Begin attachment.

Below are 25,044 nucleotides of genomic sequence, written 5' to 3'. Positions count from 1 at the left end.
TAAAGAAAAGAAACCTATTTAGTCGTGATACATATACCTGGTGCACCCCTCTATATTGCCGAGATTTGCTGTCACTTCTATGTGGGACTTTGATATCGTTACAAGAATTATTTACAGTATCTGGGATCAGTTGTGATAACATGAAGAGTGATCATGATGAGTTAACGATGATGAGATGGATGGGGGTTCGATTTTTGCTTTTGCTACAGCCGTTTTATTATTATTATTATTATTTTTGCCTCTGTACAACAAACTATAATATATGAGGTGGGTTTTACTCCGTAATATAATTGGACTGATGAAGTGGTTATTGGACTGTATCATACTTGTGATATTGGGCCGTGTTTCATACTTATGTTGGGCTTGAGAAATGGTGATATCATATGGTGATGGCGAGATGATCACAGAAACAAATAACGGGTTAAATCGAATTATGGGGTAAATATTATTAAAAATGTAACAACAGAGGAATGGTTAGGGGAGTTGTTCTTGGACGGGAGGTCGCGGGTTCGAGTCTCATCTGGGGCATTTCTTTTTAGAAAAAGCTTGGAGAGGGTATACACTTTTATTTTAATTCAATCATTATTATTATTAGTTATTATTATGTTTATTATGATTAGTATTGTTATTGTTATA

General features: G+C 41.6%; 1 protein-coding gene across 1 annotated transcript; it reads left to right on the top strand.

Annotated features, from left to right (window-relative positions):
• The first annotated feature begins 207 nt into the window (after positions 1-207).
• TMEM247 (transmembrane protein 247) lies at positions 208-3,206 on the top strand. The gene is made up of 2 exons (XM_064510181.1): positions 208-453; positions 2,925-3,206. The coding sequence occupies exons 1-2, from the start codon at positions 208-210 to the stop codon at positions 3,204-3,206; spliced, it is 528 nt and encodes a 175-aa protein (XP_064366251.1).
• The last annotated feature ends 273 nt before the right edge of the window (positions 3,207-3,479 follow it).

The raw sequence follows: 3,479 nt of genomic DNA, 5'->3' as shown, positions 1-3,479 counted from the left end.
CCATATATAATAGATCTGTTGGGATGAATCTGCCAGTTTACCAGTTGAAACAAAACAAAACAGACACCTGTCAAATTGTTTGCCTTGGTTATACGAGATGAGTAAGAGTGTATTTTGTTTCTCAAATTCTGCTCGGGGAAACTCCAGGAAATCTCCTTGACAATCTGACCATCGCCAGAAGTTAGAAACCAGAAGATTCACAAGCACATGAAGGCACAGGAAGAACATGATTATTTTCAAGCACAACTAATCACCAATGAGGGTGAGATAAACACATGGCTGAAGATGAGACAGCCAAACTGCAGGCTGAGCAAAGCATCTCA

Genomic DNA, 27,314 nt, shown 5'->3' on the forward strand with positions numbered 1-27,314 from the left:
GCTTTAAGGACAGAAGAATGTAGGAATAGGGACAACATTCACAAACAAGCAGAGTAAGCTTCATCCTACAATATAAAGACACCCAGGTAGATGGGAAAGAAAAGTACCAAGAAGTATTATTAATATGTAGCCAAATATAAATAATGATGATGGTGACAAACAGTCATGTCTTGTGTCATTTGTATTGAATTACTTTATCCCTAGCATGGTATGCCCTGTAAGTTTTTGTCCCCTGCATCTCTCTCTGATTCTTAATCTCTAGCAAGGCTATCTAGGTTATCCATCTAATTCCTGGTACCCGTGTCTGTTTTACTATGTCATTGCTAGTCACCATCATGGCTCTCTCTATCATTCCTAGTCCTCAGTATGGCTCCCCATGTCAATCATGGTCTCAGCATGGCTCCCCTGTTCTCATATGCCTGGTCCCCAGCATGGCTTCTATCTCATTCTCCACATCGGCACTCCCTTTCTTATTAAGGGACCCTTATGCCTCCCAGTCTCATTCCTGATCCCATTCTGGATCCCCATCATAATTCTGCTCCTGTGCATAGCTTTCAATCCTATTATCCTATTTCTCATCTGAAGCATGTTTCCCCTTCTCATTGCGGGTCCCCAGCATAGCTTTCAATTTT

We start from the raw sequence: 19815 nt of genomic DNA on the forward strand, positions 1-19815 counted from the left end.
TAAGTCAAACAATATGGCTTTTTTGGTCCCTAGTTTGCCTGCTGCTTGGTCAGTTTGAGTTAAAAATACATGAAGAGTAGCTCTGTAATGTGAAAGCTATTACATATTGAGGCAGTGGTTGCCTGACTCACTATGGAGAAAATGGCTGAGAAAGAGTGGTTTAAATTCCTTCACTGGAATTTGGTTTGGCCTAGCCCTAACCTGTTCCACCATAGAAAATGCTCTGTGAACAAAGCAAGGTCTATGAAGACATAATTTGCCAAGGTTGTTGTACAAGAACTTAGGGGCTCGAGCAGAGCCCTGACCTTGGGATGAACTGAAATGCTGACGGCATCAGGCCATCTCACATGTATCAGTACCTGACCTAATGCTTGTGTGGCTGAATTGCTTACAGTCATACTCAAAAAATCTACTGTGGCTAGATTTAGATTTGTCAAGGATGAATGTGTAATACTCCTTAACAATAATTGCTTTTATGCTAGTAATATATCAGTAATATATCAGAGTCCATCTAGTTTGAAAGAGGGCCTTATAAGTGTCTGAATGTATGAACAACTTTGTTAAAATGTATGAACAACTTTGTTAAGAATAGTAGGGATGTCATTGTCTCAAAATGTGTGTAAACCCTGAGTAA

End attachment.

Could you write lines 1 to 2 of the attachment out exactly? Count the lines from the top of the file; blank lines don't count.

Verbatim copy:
Below are 25,044 nucleotides of genomic sequence, written 5' to 3'. Positions count from 1 at the left end.
TAAAGAAAAGAAACCTATTTAGTCGTGATACATATACCTGGTGCACCCCTCTATATTGCCGAGATTTGCTGTCACTTCTATGTGGGACTTTGATATCGTTACAAGAATTATTTACAGTATCTGGGATCAGTTGTGATAACATGAAGAGTGATCATGATGAGTTAACGATGATGAGATGGATGGGGGTTCGATTTTTGCTTTTGCTACAGCCGTTTTATTATTATTATTATTATTTTTGCCTCTGTACAACAAACTATAATATATGAGGTGGGTTTTACTCCGTAATATAATTGGACTGATGAAGTGGTTATTGGACTGTATCATACTTGTGATATTGGGCCGTGTTTCATACTTATGTTGGGCTTGAGAAATGGTGATATCATATGGTGATGGCGAGATGATCACAGAAACAAATAACGGGTTAAATCGAATTATGGGGTAAATATTATTAAAAATGTAACAACAGAGGAATGGTTAGGGGAGTTGTTCTTGGACGGGAGGTCGCGGGTTCGAGTCTCATCTGGGGCATTTCTTTTTAGAAAAAGCTTGGAGAGGGTATACACTTTTATTTTAATTCAATCATTATTATTATTAGTTATTATTATGTTTATTATGATTAGTATTGTTATTGTTATA